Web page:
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Caps getting goals from everyone on epic hot streak

Caps getting goals from everyone on epic hot streak

Since New Year’s Eve, the Capitals have been scoring goals at a ridiculous rate. In fact, they’ve scored more goals—54 in 11 games—than any other team in that timeframe.

And it’s not really all that close.

Consider:

  • Since the outburst began with a 6-2 over New Jersey on Dec. 31, the Caps have scored five or more goals eight times in 11 contests.
  • After Thursday’s 7-3 win in St. Louis, they’ve scored five or more goals in five straight games for the first time since February 2010.
  • They’ve chased four goalies from the opposing net: Columbus’ Sergei Bobrovsky; Chicago’s Corey Crawford; Philly’s Steve Mason; and St. Louis’ Jake Allen (twice).
  • Of the 54 goals, only seven have come on the power play.
  • Eighteen different players have scored. (Defensive defenseman Brooks Orpik needs to get with the program.)
  • During this prolific 11-game run, Justin Williams leads all Caps in with eight goals. Meanwhile, T.J. Oshie is second with six goals and Brett Connolly and Alex Ovechkin are tied for third with five.
  • The Caps are now averaging 3.20 goals per game, up from the 3.02 they scored a year ago.

RELATED: Caps' offense explodes again in rout of Blues

Over the first two-plus months of the season, offense was hard to come by for the Caps, who hovered around mid-pack in goals per game. These days, however, it seems almost every shot is finding the back of the net—and they couldn’t be enjoying it more.

“It’s always fun to score and see that a lot of different guys scored, too,” Marcus Johansson told reporters at Scottrade Center, where he recorded goal No. 15 on the season. “It’s good for the team and good for the confidence.”

The Capitals have also scored the first goal in each of the last nine games.

“It’s hard to score in this league, but it’s a lot easier and it’s a lot less draining when you score first,” Coach Barry Trotz said. “You’re not chasing the game. There’s a lot more demand on every detail when you’re chasing the game because if you give up another one, it’s a bigger hole.”

Williams is as a hot as anyone in the league right now, but he still felt the need to issue a bit of warning to his teammates: Just because the goals are coming easily (and in big bunches) doesn’t mean they can count on it every night. They've still got to remain committed to the details that vaulted them to the top of the NHL standings.   

“It’s actually kinda strange now that everything seems to be going in,” he said. “I think internally you have to recognize the process and not get carried away with [the fact] that we’re scoring five, six, seven goals a night. That’s not going to last. You ride the highs [but] we need to understand reality.”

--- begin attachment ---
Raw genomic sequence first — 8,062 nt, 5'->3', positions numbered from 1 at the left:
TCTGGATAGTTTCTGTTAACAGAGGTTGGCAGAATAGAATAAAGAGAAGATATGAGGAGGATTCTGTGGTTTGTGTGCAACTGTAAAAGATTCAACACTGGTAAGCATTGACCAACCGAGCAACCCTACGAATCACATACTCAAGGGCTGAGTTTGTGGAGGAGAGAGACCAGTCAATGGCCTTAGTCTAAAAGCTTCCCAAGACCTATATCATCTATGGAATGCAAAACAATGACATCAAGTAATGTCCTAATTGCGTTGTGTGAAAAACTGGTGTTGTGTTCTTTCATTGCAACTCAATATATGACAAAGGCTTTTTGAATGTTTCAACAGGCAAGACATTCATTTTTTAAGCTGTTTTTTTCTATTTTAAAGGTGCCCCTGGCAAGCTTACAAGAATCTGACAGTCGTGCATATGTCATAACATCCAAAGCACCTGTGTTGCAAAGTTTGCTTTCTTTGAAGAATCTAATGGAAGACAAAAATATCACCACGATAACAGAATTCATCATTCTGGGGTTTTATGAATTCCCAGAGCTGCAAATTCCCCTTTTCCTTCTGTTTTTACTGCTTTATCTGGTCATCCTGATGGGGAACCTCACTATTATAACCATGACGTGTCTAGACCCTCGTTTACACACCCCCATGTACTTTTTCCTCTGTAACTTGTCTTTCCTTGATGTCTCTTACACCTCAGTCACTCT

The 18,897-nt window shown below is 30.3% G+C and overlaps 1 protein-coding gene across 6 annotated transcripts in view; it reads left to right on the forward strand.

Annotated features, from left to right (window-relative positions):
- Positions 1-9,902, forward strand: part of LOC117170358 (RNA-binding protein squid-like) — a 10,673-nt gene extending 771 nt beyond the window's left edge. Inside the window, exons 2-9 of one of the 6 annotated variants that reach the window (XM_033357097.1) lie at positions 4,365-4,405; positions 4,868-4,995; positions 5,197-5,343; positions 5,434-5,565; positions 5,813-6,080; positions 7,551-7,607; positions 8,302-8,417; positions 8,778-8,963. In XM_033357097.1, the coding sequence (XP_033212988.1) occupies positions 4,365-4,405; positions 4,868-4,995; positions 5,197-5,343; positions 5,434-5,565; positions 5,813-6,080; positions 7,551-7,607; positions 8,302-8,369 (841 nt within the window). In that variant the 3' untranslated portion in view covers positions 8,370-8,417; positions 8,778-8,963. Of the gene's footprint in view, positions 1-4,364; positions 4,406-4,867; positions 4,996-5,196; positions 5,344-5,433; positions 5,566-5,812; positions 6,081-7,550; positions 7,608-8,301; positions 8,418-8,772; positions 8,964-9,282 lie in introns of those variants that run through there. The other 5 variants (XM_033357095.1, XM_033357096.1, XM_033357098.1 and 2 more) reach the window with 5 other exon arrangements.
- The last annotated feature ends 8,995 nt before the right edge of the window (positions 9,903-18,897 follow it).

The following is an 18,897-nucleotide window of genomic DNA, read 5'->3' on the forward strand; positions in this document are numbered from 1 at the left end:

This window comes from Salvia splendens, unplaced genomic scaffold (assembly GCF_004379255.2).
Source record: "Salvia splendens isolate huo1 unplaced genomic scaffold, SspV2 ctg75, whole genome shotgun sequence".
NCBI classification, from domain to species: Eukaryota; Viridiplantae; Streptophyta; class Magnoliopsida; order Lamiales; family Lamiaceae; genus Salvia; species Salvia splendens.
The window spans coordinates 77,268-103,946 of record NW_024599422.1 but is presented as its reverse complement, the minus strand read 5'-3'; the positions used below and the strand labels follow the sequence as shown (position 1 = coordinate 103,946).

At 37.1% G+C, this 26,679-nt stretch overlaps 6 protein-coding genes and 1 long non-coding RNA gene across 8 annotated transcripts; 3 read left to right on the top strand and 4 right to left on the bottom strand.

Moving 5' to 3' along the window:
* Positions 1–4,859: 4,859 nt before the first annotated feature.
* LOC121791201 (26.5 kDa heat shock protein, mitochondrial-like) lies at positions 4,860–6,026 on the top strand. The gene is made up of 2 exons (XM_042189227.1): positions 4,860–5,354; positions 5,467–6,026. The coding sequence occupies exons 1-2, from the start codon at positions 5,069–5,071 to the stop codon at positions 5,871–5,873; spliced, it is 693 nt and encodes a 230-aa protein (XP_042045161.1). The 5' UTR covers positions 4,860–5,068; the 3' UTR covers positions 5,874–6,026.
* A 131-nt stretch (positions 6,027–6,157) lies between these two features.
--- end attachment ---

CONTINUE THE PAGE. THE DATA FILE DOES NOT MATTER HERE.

MORE CAPITALS: Caps chase Jake Allen...twice

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Capitals’ losing streak extends to six in stunning OT loss to Sharks

Capitals’ losing streak extends to six in stunning OT loss to Sharks

The Capitals were one second away from snapping a five-game losing streak, but instead saw that streak extended to six games as Evander Kane scored with one second left to force overtime and Tomas Hertl scored the winner in a 7-6 overtime thriller. Here are five reasons the Caps lost.

Evander Kane’s miracle buzzer-beater

The Caps clung to a 6-5 lead late in the third when Kane found the puck on his stick in front of the net and shot it in with just one second remaining on the clock. Just one second away from claiming two points and ending a miserable five-game losing streak, Kane’s goal forced overtime and helped extend Washington’s streak to six.

Hertl’s hatty

Ovechkin netted a hat trick for the home team, but Hertl matched him with three goals of his own to win the game. Hertl scored two power play goals, including one in the third to pull the Sharks within one. He also scored the overtime winner to crush the Caps’ hopes of snapping their losing streak.

12 seconds

For a team that has lost five straight and looking for some confidence, you could not have drawn up a worse start to this game. A won faceoff for the Sharks went straight to Brent Burns at the blue line. He threw the puck towards the net and it bounced off John Carlson right to the stick of Joe Pavelski who backhanded it in. Braden Holtby had committed to the original shot and there was no way for him to recover leaving an empty net for Pavelski to shoot on.

It took just 12 seconds for the Sharks to get on the boards.

Too many penalties

You can’t give up six power plays in a game and live to talk about it.

San Jose tied the game at 2 in the second period thanks to a power play goal from Hertl who unleashed a one-timer from the slot to beat Holtby. In the third period Washington took two different minor penalties and the Sharks cashed in on the second. The goal came from Hertl who unleased a one-timer from the slot to beat Holtby.

The two power play goals looked almost identical. The second made the score 6-5, pulled San Jose within one of Washington and sparked the comeback.

The first minute of overtime

For nearly the first minute of overtime, the Caps looked as dominant as a team can look. They would not allow the puck to get out of the Sharks’ zone and got a number of opportunities to finish the game including a 3-on-1 with Tom Wilson’s shot just deflecting wide.